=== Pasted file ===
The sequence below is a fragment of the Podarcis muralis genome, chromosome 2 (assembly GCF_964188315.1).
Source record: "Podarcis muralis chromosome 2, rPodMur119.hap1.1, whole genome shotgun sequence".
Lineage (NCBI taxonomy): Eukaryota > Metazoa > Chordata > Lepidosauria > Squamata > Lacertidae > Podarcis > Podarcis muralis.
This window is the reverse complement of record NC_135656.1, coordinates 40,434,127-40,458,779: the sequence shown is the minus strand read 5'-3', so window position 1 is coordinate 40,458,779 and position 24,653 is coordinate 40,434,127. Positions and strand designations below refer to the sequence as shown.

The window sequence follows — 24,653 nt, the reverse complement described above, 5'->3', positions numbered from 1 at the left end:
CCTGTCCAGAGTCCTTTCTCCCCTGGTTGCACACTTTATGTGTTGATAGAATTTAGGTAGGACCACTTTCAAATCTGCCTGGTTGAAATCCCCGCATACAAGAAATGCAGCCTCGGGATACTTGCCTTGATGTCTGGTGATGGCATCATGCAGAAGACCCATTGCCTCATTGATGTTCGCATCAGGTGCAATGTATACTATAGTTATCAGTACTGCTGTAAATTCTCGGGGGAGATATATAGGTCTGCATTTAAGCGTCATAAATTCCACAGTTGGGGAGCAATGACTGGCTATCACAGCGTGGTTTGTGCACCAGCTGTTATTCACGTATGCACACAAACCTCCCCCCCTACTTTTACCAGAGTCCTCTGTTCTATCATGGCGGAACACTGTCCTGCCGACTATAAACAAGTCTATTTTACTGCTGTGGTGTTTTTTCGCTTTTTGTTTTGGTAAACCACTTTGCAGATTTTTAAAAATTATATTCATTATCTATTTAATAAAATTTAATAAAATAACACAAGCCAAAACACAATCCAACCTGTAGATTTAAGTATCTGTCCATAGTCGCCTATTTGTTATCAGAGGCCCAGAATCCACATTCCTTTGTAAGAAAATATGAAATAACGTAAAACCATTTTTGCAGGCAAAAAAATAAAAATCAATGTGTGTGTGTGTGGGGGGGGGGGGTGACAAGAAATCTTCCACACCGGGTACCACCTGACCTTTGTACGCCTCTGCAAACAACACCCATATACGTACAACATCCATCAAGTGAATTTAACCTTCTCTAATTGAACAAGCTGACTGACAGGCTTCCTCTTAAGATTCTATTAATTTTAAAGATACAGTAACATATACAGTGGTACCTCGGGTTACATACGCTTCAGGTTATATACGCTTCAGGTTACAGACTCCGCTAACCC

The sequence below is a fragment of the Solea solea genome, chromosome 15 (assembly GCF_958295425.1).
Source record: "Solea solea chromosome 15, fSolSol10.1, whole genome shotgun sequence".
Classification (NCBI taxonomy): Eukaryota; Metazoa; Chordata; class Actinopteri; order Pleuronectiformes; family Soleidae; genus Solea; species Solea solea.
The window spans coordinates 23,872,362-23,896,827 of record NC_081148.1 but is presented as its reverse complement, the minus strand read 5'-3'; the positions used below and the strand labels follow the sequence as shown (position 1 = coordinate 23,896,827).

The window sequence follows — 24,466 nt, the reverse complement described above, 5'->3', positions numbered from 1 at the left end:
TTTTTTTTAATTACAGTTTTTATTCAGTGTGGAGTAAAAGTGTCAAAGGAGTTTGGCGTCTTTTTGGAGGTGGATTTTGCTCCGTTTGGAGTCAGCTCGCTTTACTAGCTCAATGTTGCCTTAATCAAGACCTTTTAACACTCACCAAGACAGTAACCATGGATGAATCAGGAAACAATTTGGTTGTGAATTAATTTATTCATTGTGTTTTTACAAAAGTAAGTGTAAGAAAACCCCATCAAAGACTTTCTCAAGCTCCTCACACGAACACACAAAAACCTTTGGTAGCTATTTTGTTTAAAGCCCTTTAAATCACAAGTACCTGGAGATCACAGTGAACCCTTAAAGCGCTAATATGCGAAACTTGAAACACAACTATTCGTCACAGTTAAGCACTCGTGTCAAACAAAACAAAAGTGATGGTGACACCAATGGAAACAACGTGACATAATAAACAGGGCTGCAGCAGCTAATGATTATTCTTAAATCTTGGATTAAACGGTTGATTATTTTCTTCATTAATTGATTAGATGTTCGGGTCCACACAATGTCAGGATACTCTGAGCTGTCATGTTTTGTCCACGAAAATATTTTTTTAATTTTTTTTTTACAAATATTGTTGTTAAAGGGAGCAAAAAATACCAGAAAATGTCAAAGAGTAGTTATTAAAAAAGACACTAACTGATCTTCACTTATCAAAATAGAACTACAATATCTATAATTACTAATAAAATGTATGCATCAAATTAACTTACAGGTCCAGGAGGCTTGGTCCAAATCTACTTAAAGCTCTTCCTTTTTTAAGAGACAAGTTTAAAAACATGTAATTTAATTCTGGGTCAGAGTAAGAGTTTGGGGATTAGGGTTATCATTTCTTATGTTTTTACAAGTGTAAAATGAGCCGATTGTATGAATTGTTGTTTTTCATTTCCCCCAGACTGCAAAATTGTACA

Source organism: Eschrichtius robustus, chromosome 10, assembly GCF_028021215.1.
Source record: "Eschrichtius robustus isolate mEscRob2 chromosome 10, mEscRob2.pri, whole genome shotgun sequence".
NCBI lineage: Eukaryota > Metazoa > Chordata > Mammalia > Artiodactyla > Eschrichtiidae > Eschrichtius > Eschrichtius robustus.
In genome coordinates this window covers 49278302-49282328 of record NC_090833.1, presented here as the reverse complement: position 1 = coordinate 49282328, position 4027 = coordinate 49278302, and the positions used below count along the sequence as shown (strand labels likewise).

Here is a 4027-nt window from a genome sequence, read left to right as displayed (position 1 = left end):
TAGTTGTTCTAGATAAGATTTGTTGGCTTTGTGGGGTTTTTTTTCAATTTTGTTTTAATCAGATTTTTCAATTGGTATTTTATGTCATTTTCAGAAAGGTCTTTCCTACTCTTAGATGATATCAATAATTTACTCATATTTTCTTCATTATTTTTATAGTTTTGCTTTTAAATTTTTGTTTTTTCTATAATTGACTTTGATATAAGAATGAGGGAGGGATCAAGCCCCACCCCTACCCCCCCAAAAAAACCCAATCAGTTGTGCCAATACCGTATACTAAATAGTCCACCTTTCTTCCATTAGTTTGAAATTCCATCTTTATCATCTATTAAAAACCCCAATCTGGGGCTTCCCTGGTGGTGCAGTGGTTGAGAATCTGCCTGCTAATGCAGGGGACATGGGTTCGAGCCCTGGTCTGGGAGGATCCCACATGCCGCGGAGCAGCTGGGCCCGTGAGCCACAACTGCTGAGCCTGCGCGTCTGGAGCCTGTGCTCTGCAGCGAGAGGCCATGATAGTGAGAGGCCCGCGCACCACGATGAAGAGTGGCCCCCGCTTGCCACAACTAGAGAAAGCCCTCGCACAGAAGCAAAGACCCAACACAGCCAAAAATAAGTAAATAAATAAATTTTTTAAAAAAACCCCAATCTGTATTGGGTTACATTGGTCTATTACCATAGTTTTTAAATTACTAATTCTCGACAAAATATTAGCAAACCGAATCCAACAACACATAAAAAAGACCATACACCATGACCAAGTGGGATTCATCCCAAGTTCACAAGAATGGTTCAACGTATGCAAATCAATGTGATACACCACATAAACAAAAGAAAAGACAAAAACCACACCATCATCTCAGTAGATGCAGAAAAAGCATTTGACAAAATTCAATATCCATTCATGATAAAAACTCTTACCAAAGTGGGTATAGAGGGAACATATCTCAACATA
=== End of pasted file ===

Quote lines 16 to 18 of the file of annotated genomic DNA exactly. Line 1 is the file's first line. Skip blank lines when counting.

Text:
In genome coordinates this window covers 49278302-49282328 of record NC_090833.1, presented here as the reverse complement: position 1 = coordinate 49282328, position 4027 = coordinate 49278302, and the positions used below count along the sequence as shown (strand labels likewise).

Here is a 4027-nt window from a genome sequence, read left to right as displayed (position 1 = left end):
TAGTTGTTCTAGATAAGATTTGTTGGCTTTGTGGGGTTTTTTTTCAATTTTGTTTTAATCAGATTTTTCAATTGGTATTTTATGTCATTTTCAGAAAGGTCTTTCCTACTCTTAGATGATATCAATAATTTACTCATATTTTCTTCATTATTTTTATAGTTTTGCTTTTAAATTTTTGTTTTTTCTATAATTGACTTTGATATAAGAATGAGGGAGGGATCAAGCCCCACCCCTACCCCCCCAAAAAAACCCAATCAGTTGTGCCAATACCGTATACTAAATAGTCCACCTTTCTTCCATTAGTTTGAAATTCCATCTTTATCATCTATTAAAAACCCCAATCTGGGGCTTCCCTGGTGGTGCAGTGGTTGAGAATCTGCCTGCTAATGCAGGGGACATGGGTTCGAGCCCTGGTCTGGGAGGATCCCACATGCCGCGGAGCAGCTGGGCCCGTGAGCCACAACTGCTGAGCCTGCGCGTCTGGAGCCTGTGCTCTGCAGCGAGAGGCCATGATAGTGAGAGGCCCGCGCACCACGATGAAGAGTGGCCCCCGCTTGCCACAACTAGAGAAAGCCCTCGCACAGAAGCAAAGACCCAACACAGCCAAAAATAAGTAAATAAATAAATTTTTTAAAAAAACCCCAATCTGTATTGGGTTACATTGGTCTATTACCATAGTTTTTAAATTACTAATTCTCGACAAAATATTAGCAAACCGAATCCAACAACACATAAAAAAGACCATACACCATGACCAAGTGGGATTCATCCCAAGTTCACAAGAATGGTTCAACGTATGCAAATCAATGTGATACACCACATAAACAAAAGAAAAGACAAAAACCACACCATCATCTCAGTAGATGCAGAAAAAGCATTTGACAAAATTCAATATCCATTCATGATAAAAACTCTTACCAAAGTGGGTATAGAGGGAACATATCTCAACATA